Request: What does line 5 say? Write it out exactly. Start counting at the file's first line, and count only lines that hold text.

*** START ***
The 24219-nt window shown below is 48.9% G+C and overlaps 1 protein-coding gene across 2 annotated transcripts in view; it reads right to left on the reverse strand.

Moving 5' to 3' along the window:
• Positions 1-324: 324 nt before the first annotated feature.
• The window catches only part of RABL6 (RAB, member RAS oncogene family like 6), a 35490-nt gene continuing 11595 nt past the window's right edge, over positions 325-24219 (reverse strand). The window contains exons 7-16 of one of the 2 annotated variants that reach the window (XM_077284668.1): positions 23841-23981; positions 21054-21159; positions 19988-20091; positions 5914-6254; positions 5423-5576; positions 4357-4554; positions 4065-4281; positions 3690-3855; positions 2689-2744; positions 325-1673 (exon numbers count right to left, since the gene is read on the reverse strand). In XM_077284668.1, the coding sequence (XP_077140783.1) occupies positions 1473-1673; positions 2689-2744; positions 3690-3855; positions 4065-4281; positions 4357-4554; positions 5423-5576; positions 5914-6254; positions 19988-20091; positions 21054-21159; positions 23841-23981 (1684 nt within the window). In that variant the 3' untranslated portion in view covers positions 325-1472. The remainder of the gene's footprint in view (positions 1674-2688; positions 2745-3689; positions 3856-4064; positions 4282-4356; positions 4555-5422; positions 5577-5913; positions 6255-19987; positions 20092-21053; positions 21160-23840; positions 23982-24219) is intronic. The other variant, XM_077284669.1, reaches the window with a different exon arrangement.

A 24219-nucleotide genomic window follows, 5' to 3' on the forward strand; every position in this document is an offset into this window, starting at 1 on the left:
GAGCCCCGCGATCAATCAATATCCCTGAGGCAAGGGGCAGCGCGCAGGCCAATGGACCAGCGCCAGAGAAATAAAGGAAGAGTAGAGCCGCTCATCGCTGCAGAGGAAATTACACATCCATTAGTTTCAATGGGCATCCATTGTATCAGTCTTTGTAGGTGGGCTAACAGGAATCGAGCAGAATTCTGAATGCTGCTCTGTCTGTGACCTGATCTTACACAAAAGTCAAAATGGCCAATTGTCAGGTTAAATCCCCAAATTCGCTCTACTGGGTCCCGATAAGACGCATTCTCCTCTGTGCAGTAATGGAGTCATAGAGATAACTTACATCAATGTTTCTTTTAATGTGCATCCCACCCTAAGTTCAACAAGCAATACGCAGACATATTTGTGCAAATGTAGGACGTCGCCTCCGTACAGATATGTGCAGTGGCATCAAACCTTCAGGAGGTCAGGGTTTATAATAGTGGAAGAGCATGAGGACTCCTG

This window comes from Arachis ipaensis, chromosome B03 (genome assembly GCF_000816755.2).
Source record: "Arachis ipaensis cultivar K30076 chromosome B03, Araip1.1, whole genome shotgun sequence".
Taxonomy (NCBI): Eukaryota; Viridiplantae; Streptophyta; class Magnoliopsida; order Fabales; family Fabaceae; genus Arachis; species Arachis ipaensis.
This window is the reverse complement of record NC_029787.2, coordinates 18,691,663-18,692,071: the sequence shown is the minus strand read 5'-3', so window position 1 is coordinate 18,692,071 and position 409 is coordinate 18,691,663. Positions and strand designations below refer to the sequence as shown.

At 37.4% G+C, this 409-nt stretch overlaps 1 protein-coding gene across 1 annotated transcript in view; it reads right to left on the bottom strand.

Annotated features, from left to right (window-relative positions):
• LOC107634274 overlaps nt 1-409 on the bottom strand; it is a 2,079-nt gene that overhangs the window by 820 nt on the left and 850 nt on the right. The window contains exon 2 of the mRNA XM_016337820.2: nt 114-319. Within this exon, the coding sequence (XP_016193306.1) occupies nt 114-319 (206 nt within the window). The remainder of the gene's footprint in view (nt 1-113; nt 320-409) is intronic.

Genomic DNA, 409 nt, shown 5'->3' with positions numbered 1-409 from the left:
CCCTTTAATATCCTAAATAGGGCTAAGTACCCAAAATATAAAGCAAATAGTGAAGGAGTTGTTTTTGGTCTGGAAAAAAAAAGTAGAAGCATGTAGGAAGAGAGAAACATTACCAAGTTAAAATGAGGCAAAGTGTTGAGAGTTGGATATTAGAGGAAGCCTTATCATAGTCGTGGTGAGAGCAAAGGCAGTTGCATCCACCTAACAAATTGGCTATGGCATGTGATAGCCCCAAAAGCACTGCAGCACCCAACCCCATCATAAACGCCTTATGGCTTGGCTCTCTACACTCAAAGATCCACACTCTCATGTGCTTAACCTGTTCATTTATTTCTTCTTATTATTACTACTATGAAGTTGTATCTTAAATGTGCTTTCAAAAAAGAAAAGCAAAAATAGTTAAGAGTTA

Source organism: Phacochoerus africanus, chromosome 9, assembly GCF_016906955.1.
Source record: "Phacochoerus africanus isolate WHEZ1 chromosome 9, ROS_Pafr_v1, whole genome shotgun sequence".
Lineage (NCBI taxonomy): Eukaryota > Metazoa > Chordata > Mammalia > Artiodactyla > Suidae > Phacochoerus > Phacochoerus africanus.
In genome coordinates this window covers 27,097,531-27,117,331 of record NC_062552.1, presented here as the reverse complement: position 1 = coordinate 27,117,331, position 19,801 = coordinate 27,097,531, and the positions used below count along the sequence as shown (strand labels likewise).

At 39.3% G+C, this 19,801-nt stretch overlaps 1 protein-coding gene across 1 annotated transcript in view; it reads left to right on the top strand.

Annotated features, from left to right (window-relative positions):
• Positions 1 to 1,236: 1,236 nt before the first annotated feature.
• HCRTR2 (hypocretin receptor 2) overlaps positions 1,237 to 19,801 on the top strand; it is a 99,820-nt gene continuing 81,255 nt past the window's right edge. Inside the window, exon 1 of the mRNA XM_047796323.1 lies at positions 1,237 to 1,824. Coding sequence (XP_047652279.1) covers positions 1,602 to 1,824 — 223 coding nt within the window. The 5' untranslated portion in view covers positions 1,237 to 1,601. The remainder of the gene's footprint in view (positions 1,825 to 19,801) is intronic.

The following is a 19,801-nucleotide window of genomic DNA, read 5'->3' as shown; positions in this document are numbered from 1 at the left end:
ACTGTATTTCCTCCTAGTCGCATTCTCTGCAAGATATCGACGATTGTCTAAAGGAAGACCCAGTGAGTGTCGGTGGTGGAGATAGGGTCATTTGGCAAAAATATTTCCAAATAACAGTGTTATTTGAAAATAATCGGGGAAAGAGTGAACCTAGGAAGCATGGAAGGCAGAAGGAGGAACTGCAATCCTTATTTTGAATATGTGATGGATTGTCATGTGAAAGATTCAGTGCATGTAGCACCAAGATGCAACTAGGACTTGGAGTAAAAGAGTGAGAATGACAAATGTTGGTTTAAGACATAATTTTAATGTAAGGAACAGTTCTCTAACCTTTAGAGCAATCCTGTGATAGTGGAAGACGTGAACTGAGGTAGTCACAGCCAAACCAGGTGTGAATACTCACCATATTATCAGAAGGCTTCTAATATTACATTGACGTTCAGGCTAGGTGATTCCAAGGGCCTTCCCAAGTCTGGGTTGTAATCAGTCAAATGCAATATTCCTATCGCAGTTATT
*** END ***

A 24219-nucleotide genomic window follows, 5' to 3' on the forward strand; every position in this document is an offset into this window, starting at 1 on the left: